Yesterday was World Earth Day, an important day in which we are encouraged to think about the impact our actions have upon the environment. It is also a time when we can contemplate the wonders of nature, and appreciate the power and majesty of the natural world around us – something that Anne Brontë and her sisters took great delight in.
The Brontës grew up at a time when the industrial revolution was coming to the fore, a time that would lead to the highly industrialised world that we live in today. As such, the Brontës were free from many of the environmental concerns we now have, yet there was one occasion when they witnessed the devastating effect that an imbalance in nature can bring – and it nearly cost the young girls their lives.
On the second of September 1824 Anne and Emily Brontë were keeping themselves company, as they were often want to do, while their three eldest sisters Maria, Elizabeth and Charlotte were away at Cowan Bridge school. There had been heavy rain for a week, and combined with the colds that both Anne and Emily had been suffering from, they had been confined to the four walls of the Parsonage for a week. This could mean only one thing for four year old Anne and six year old Emily, who had already discovered their love of nature but were as yet too young to have found their love of reading – they were bored.
Finally the rains ceased and a weak autumnal sun broke through the obscuring clouds. Their father Patrick, who himself was a keen walker, gave in to his girls’ pleas and allowed them to go outside in the fresh post-deluge air. Accompanying them was their older brother Branwell, and their leaders were Nancy and Sarah Garrs, hired hands at the Parsonage. Branwell strode on ahead, as the oldest sibling present, as if he was now the man of the party and must therefore protect them. He was soon to find that there are some things that can’t be protected against.
After walking for around two miles, which must have been about the limit for young Anne at the time, the weather and light suddenly changed. The sky darkened and an ominous rumble sounded. The earth shook violently after which large hail stones fell from the sky. It had now become very dark, and Nancy and Sarah realised that something was very wrong. In the distance was the large Ponden Hall, and gathering the children up they ran towards it, with a voice from within the Hall urging them on. They had just reached the shelter of a porch when a huge torrent of water and mud flooded across the landscape they had been walking in.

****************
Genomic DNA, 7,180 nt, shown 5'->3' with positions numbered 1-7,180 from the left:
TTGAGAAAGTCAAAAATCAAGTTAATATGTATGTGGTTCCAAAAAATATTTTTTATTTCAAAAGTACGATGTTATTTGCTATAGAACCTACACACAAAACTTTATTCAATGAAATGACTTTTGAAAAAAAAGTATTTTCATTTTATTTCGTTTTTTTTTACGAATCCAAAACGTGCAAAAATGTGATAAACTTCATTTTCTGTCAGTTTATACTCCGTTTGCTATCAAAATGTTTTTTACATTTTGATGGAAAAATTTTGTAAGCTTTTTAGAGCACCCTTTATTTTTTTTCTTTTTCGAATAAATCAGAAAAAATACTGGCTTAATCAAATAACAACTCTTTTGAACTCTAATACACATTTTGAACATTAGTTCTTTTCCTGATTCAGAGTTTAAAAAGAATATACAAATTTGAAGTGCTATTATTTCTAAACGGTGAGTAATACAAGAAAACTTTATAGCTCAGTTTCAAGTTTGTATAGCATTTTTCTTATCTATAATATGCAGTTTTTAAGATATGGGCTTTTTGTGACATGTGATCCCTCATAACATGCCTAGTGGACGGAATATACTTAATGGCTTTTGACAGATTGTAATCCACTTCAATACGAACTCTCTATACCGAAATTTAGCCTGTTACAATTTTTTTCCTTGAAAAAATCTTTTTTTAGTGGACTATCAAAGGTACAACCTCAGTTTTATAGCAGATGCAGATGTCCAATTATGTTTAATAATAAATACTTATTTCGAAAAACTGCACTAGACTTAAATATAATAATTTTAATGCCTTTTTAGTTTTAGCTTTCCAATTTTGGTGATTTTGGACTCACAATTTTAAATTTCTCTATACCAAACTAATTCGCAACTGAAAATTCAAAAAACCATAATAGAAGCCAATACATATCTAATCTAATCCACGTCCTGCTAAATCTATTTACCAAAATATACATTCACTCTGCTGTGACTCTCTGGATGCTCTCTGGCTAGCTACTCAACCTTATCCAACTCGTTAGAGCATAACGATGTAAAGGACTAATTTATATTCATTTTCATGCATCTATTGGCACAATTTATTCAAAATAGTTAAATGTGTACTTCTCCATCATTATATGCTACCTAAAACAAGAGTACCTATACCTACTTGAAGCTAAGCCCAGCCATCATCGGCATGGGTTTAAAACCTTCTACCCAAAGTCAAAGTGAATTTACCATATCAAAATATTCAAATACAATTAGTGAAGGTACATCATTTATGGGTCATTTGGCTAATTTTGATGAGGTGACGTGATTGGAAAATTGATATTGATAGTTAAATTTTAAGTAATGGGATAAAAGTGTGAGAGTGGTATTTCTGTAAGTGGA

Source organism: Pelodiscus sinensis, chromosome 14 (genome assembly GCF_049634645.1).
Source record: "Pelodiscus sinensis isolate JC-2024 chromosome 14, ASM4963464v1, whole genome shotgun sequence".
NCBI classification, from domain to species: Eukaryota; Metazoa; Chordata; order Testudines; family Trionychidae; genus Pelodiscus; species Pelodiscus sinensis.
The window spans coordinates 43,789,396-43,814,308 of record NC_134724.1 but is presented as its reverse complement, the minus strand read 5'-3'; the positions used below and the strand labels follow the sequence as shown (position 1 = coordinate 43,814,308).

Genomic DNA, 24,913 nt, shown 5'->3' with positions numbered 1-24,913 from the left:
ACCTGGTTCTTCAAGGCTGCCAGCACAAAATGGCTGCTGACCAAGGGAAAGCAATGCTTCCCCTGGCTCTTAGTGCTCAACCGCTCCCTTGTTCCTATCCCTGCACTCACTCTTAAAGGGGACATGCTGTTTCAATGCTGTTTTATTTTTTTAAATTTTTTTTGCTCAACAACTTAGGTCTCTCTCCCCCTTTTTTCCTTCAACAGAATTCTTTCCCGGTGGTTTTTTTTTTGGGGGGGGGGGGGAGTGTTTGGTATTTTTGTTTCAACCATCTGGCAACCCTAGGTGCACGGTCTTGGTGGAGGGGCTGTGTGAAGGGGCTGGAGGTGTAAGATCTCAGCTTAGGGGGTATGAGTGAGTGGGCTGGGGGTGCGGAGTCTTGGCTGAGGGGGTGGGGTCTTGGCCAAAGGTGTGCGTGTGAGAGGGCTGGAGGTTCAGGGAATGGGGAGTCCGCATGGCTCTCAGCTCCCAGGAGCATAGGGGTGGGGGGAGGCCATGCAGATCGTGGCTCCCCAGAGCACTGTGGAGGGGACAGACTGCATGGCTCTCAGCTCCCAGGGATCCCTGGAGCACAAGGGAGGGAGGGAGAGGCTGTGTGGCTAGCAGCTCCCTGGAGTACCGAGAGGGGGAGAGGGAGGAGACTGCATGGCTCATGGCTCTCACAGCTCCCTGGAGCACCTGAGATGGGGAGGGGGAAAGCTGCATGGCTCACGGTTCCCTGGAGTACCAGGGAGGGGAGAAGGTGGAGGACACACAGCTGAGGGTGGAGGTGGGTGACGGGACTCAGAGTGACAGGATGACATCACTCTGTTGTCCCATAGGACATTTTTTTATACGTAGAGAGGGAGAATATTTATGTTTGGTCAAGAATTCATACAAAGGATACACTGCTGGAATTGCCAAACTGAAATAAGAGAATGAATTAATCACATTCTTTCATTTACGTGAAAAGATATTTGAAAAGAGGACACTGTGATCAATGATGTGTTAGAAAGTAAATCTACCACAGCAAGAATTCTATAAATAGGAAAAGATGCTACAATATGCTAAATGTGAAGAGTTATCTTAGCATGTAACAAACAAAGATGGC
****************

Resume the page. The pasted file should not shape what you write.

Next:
At its peak this torrent was seven feet high and large boulders were picked up and hurled through the air. The devastation can still be seen on the scarred and cratered moors today, and the sound of the explosion taking place was reported as far away as Leeds. For weeks afterwards, the streams were full of dead fish.
Patrick Brontë had sensed something was wrong, and had been watching from the window of the Parsonage with a sense of dread as the sky above turned black transforming daytime into an instant night. When his family failed to return and the tidal wave of mud had stopped, he set out to find them. We can imagine the relief on both sides as they met on the moors, all covered in muds.
We know of this not only from the physical evidence apparent in today’s landscape, but from two other sources. Firstly, Patrick preached a sermon about the event, and he also wrote to the local newspapers describing the dreadful earthquake that he feared had claimed his children:
“I had sent my little children, who were indisposed, accompanied by the servants, to take an airing on the common, and as they stayed rather longer than I expected, I went to an upper chamber to look for their return… My little family had escaped to a place of shelter, but I did not know it. I consequently watched every movement of the coming tempest with a painful degree of interest.”
In fact, the damage not caused by an earthquake but by a rare event that has become known as the Crow Hill bog burst. Constant rain had eroded the soil until a land slip occurred, and this gathered force and momentum until mud and water broke free with an explosive force.
The Leeds Mercury newspaper reported how the tsunami of mud had reached seven feet high, and revealed how lucky Anne Brontë and her companions were:
“Somebody gave alarm, and thereby saved the lives of some children who would otherwise have been swept away.”
This very near brush with death must have made on impact on Anne and Emily’s young minds, but if anything they gained an even greater love and respect for nature and the landscape around it. They had seen how powerful nature could be, and one day through their writing they would reveal how powerful they could be as well. Emily and Anne Brontë had encountered their very own earth day, but it increased their love of nature and the landscape – a love that would become apparent in their prose and poetry for the rest of their lives.
In Wuthering Heights particularly, the landscape is almost a character in itself – its dark presence brooding over the pages. We see Anne’s love of the environment in her evocations of seaside landscapes, but also in her words that pay tribute to bluebells, snowdrops and primroses.
As we think about World Earth Day, we only have to look at our beloved Brontës, and to remember their desperate escape from Crow Hill, to realise the power that the environment still has over us. We must respect it; we must preserve it.